Solid-State PCs: Computing's Next Horizon
"Solid-state PCs are entirely feasible to develop, but there still are issues to solve in booting from Flash RAM," Robert Hoffer, cofounder and managing director of NewForth Partners, told TechNewsWorld. "The ideal approach is to use Linux. This is already being worked on by numerous companies."
Dec 21, 2006 4:00 AM PT
Coming to computer stores in the not-too-distant future will be a new type of PC. It will not have a hard drive, and the operating system will be burned onto a chip, making malware manipulations and viruses problems of the past.
This trend toward solid-state PCs is being driven, in part, by security concerns and a push to converge operating systems toward Unix/Linux platforms. The elimination of spinning storage platters, which are near the end of their bulk capacity, will also increase operating speed.
Could cheap Asian computing appliances being developed with an open source operating system on a microchip be the ultimate Microsoft killer? The Mobilis computer out of India, a Linux-based mobile desktop with a 7.4 inch LCD screen, is one example of the newer, more powerful -- and cheaper -- hardware to come.
"Solid-state PCs are entirely feasible to develop, but there still are issues to solve in booting from Flash RAM (random access memory)," Robert Hoffer, cofounder and managing director of NewForth Partners, told TechNewsWorld. "The ideal approach is to use Linux. This is already being worked on by numerous companies."
Though still in the conceptual stage, the solid-state PC may soon be production-ready, said Ken Steinberg, CEO of Savant Protection. His company specializes in malware containment and has been experimenting with improved operating system security for such devices.
"Solid-state PCs are a natural progression of existing technology," he said, adding that networking components have been working from solid state devices for some time. "The concept of solid state is only an upgrade, electronically, to what we have now."
Solid-state PCs are already under development in Asia and South America," said Brooke Partridge, CEO and principal consultant for Vital Wave Consulting. "[Developing] solid-state devices with an embedded OS is a very intriguing concept and meets the needs consumers have for durability and cost-effectiveness," she noted.
Solid-state computing hinges largely on the use of quantum physics, noted Steinberg. The concept of large hard drives no longer makes sense, he added, as solid-state components can handle massive amounts of storage.
One approach, he suggested, is to put the OS in EPROM (erasable programmable read-only memory). "Quantum physics capability is ready to do this. Memory is very cheap, and quantum physics is getting us to the point of success."
Problems surrounding security and data storage without spinning hard drives will be solved very soon, he claimed.
It is possible today to produce a solid-state PC using the Linux OS, and to do the same thing with the Windows OS in two or three years, Steinberg added.
The computer industry is on the verge of seeing solid-state replacements for the aging spinning platter technology, said Hoffer, who admitted that a gap still exists between Flash RAM and traditional spindle storage.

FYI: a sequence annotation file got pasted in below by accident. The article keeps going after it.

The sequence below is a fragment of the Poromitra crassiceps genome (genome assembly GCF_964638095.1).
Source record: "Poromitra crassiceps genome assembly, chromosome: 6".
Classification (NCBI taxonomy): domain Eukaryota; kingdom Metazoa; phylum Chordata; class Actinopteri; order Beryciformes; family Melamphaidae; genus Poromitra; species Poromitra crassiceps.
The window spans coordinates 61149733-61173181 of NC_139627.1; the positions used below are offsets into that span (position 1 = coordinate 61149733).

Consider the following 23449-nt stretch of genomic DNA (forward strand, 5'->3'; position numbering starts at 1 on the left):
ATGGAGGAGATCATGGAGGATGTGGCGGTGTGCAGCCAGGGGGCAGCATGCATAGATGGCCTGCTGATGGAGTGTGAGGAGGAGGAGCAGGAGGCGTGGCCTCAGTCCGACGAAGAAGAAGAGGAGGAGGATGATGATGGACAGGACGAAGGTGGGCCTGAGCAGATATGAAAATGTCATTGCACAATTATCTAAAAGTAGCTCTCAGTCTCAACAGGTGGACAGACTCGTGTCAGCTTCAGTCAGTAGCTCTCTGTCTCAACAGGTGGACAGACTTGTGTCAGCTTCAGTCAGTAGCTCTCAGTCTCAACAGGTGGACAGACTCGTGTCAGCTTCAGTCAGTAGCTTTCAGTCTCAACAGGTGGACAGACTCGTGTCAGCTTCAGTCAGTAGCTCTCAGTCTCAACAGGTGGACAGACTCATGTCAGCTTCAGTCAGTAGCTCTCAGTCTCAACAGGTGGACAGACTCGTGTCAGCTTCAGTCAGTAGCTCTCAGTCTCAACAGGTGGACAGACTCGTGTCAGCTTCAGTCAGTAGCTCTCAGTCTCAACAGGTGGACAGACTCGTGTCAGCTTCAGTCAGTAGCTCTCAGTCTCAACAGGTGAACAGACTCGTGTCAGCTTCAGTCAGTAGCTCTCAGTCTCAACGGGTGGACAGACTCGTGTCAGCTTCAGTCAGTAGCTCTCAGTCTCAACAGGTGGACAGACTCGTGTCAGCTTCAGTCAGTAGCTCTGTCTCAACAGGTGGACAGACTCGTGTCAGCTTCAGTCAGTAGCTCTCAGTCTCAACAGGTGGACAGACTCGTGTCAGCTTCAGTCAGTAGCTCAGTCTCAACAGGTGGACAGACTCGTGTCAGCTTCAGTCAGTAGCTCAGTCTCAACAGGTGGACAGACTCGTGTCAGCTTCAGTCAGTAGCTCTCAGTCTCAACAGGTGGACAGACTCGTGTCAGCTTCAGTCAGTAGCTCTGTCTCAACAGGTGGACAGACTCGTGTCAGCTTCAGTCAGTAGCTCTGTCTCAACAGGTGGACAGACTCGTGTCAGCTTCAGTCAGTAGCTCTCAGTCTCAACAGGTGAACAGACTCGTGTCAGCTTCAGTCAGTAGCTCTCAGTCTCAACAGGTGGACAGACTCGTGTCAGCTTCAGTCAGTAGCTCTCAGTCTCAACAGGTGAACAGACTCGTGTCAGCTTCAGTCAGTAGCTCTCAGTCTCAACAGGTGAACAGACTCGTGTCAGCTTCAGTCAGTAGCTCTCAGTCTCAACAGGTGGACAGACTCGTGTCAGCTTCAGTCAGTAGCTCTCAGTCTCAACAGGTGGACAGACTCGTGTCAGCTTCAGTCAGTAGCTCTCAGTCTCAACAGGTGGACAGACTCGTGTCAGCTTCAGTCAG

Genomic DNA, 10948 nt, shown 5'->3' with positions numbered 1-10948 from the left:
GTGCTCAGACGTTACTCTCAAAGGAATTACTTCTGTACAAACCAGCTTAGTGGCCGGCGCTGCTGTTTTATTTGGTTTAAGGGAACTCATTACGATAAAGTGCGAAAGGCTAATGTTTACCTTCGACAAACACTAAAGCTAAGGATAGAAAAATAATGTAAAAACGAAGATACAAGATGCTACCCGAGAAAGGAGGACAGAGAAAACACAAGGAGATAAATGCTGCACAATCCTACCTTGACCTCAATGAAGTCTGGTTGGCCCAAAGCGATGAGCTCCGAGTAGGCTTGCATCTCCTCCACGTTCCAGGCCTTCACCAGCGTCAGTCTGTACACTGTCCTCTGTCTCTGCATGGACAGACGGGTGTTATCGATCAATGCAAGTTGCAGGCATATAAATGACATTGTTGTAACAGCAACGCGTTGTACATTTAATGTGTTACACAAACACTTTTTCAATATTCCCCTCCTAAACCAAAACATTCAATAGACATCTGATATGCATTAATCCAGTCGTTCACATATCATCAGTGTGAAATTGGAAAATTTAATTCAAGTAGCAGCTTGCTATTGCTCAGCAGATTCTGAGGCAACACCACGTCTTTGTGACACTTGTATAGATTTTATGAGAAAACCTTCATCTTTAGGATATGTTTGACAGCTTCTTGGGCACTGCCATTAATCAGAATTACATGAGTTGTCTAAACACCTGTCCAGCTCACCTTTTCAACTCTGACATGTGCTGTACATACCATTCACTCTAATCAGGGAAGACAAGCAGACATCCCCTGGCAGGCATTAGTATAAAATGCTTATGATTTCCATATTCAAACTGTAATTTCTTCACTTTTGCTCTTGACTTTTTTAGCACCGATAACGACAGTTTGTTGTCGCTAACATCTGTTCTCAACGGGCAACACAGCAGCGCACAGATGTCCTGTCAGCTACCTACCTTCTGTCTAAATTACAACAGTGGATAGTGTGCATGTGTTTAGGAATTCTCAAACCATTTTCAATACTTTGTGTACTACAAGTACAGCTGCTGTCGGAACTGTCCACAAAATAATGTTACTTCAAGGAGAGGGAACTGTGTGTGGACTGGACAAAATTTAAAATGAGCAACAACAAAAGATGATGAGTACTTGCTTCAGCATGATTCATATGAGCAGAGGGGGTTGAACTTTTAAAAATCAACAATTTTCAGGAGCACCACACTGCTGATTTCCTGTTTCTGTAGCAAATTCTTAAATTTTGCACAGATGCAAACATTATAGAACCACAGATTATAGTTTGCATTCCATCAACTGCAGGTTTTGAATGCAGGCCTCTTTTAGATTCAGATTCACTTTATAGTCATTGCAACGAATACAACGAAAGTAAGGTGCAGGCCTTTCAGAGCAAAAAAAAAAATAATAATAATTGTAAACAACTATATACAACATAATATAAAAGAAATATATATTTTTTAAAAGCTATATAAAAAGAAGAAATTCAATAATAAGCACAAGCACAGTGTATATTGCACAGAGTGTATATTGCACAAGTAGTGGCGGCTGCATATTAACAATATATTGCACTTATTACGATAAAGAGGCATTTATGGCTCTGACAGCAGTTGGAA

"However, the time is right to move forward with Flash RAM storage because spindle drive capacity is at the end of its possibilities for greater storage," he said. "Ultra-light PCs and laptops make the most sense as the target vehicle for this new technology."
Hoffer expects researchers to solve the storage issues in the next two to three years. The results, he said, will be solid-state PCs that will be lighter weight.
Today's operating systems are vulnerable to intrusion because they live on a device that permits write-only access, according to Steinberg. For instance, the core component in the Windows OS is not locked down, but Linux can lock down the OS, making it the OS of choice for solid-state computers.
"Looking at the last 20 years of computer technology, the industry has allowed vendors to write to the OS space. We need to change this," he said.
A major driving force for changing the write-space design of the OS will come from federal legislation, such as HIPAA (Health Insurance Portability and Accountability Act), according to Steinberg. He said that it is only a matter of time before manufacturers start to do it.
"We are already doing this at Savant. We are putting hardware in a lockdown mode. This will be the next new horizon in computing," he predicted.
No Microsoft Killer
Even if Linux were to become the primary OS for solid-state PCs, the new technology probably would not destroy Microsoft's dominance in any so-called operating system war. Hoffer does not think a solid-state PC would destroy Microsoft.
"The notion of shifting architecture of the PC won't impact on Microsoft," he surmised. "Developers won't abandon Macs or Windows computers. We will still need a viable desktop workstation."
When Microsoft is confronted with new technology, it is infamous for developing its own brand and continuing to control the market, said Partridge.
Then there is the matter of moving data to the Internet to avoid the need for an on-board storage device. "The solution is feasible now -- and probable in 60 months," said Hoffer.
The Internet could replace the need for local bulk storage. For instance, Google offers a suite of applications that only need an Internet connection and Web browser to provide word processing, spreadsheet functionality and online storage of documents, Hoffer added.
"Issues still exist around broadband, but the industry is already going in that direction," he said. "Solid-state PCs are more evolutionary than revolutionary," he concluded.